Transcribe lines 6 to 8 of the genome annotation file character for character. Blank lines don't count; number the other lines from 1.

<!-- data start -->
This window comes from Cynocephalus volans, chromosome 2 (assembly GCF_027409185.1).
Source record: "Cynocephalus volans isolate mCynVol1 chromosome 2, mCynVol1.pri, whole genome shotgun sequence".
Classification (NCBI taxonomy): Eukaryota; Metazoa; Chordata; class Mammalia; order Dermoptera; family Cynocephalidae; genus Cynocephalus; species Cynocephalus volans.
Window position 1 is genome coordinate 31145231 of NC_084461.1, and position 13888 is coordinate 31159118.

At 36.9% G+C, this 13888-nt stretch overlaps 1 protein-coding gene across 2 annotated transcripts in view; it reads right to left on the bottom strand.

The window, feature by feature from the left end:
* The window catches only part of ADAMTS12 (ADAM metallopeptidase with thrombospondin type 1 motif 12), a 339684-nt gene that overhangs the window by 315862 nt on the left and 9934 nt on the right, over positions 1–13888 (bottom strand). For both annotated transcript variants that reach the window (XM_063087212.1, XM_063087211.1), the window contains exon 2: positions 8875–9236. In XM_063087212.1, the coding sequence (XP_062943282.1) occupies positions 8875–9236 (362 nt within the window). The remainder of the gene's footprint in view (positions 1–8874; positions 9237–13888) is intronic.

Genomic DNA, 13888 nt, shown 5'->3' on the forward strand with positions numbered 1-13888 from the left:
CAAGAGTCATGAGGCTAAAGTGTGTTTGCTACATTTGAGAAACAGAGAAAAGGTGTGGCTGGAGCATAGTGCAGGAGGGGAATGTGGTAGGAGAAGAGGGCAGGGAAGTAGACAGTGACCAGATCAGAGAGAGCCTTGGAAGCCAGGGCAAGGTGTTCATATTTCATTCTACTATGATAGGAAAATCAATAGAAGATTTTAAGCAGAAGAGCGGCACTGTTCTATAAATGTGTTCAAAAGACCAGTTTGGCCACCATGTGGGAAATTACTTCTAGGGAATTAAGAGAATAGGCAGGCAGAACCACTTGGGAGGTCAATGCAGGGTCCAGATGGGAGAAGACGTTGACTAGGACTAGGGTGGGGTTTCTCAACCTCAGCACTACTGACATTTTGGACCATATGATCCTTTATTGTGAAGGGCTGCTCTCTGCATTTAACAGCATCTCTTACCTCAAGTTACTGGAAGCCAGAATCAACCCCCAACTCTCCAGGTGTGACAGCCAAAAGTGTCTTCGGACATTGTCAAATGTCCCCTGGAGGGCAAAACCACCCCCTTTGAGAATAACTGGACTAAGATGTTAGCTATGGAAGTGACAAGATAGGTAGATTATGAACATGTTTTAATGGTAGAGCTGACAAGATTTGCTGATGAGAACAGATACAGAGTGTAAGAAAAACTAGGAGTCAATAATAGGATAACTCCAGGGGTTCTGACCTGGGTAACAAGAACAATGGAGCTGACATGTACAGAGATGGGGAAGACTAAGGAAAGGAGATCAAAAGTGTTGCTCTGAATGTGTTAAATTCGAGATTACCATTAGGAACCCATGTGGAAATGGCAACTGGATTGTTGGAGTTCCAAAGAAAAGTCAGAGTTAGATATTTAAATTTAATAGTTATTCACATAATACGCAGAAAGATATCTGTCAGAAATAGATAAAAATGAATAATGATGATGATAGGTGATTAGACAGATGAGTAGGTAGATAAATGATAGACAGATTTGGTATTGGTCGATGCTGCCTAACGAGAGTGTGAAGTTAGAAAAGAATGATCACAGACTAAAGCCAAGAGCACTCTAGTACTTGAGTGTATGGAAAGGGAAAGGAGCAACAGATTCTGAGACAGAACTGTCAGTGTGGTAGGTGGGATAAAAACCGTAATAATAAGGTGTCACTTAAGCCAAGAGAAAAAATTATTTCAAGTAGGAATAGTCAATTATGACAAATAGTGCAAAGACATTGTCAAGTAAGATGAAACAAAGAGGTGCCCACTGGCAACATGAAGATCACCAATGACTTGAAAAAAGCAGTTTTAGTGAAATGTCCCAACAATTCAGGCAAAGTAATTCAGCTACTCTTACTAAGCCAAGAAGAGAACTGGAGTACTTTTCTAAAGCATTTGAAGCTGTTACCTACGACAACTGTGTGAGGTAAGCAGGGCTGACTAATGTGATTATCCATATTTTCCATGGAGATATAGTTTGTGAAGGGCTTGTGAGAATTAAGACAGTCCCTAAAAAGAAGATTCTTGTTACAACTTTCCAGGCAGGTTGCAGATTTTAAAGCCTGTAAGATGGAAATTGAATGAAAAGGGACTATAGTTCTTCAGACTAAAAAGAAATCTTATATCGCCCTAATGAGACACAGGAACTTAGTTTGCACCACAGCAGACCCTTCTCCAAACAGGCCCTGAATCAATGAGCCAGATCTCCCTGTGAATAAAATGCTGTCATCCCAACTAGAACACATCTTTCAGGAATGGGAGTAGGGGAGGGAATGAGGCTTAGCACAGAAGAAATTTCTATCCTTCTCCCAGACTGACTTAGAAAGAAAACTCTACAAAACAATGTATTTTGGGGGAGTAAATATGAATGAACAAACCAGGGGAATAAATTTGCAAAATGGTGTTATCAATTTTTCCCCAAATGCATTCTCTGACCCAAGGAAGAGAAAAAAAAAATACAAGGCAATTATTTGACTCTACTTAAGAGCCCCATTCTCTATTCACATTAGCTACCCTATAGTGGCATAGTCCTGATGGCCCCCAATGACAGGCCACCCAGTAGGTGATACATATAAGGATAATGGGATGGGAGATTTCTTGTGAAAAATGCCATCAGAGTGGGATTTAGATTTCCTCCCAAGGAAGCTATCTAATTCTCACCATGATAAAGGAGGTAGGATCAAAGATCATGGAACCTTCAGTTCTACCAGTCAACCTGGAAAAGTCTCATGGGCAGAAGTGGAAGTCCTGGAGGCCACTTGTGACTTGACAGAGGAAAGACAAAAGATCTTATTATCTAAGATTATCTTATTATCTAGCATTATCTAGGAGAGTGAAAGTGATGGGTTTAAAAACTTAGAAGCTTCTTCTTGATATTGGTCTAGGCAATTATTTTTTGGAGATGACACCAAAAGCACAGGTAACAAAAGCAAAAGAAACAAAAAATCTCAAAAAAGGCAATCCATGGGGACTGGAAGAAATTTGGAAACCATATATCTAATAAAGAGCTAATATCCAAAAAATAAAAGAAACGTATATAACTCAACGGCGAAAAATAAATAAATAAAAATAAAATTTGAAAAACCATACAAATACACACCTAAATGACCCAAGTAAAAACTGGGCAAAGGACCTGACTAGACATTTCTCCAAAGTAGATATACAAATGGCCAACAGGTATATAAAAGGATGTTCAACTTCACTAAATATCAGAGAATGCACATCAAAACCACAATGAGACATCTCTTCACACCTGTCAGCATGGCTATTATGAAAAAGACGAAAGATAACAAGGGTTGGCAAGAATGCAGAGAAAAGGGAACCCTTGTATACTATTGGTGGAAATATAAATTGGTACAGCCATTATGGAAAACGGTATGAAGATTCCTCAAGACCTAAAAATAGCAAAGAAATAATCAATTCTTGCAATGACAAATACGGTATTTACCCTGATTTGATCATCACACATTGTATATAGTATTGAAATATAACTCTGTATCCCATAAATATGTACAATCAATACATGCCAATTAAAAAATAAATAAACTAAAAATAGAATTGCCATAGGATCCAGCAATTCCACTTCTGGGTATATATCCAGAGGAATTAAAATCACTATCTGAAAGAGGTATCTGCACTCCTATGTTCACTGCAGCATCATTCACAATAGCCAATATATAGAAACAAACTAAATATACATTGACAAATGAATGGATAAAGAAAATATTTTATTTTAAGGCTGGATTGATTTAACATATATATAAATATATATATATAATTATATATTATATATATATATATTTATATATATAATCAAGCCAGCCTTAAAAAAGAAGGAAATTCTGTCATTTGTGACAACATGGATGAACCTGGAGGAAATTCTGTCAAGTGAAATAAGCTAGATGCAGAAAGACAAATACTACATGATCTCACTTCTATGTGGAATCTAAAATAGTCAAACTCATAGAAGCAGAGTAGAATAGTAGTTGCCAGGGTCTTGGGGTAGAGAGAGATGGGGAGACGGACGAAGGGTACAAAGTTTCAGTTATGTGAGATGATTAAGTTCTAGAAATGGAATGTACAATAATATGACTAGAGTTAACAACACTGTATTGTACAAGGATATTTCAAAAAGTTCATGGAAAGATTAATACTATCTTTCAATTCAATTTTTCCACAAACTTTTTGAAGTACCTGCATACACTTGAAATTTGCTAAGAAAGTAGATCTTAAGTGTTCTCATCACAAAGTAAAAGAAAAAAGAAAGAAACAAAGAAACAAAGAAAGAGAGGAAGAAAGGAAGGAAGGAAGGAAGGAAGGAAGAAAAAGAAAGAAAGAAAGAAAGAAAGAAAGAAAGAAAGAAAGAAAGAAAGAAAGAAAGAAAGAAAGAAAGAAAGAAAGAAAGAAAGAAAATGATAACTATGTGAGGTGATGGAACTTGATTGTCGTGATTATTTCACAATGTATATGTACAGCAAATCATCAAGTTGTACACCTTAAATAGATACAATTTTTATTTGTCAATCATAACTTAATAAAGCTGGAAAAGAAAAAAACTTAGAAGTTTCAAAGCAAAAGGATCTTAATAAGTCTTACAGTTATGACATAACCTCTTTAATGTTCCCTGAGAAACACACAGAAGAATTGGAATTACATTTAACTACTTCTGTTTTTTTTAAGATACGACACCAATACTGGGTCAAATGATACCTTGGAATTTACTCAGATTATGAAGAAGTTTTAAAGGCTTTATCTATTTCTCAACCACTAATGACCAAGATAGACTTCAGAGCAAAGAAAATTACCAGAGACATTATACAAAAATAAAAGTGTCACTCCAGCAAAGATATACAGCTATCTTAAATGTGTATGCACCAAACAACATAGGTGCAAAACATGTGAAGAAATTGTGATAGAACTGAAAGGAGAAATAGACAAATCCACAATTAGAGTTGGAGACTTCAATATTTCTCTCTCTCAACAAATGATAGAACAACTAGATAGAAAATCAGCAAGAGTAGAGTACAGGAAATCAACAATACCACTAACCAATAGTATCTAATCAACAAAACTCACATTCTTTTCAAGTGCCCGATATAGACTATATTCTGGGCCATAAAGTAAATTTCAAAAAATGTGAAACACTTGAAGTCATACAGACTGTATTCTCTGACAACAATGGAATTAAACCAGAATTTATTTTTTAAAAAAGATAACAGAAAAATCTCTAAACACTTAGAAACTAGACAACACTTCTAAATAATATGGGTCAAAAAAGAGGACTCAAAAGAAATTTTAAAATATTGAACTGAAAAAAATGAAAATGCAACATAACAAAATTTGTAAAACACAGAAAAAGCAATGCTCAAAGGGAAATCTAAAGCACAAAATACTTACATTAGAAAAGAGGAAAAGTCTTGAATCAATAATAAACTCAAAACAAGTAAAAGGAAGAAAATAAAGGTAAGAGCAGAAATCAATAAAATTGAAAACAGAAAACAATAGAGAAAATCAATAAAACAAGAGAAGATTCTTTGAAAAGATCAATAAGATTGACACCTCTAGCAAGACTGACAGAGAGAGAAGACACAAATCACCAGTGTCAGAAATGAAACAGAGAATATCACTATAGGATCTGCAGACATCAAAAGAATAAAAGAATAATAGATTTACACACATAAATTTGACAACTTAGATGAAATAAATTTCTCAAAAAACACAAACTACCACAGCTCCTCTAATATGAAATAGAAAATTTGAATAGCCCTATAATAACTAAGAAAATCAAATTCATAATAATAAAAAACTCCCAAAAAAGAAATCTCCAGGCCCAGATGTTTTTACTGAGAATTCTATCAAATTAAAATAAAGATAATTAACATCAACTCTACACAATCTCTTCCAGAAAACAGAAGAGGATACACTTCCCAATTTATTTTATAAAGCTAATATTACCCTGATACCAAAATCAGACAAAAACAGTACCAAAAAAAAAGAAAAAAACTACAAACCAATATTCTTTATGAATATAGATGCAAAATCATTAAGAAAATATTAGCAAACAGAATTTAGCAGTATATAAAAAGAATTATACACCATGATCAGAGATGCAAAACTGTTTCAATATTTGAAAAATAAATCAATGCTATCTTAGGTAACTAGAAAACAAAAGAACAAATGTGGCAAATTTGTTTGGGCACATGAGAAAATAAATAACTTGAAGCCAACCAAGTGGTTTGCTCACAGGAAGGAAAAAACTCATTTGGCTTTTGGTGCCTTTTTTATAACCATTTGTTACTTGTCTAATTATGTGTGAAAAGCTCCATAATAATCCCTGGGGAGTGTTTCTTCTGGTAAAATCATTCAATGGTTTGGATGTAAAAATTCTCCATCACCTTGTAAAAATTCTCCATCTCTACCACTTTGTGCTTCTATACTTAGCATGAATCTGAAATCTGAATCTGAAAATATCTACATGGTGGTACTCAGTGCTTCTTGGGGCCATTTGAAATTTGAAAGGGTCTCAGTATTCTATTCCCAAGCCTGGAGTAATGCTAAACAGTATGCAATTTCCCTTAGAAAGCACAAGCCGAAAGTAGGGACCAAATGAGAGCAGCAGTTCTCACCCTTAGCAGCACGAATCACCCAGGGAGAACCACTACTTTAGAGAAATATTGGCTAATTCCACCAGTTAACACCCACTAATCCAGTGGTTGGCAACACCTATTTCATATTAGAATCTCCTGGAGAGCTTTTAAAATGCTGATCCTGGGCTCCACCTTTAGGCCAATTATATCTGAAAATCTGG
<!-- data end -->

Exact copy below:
The window, feature by feature from the left end:
* The window catches only part of ADAMTS12 (ADAM metallopeptidase with thrombospondin type 1 motif 12), a 339684-nt gene that overhangs the window by 315862 nt on the left and 9934 nt on the right, over positions 1–13888 (bottom strand). For both annotated transcript variants that reach the window (XM_063087212.1, XM_063087211.1), the window contains exon 2: positions 8875–9236. In XM_063087212.1, the coding sequence (XP_062943282.1) occupies positions 8875–9236 (362 nt within the window). The remainder of the gene's footprint in view (positions 1–8874; positions 9237–13888) is intronic.

Genomic DNA, 13888 nt, shown 5'->3' on the forward strand with positions numbered 1-13888 from the left: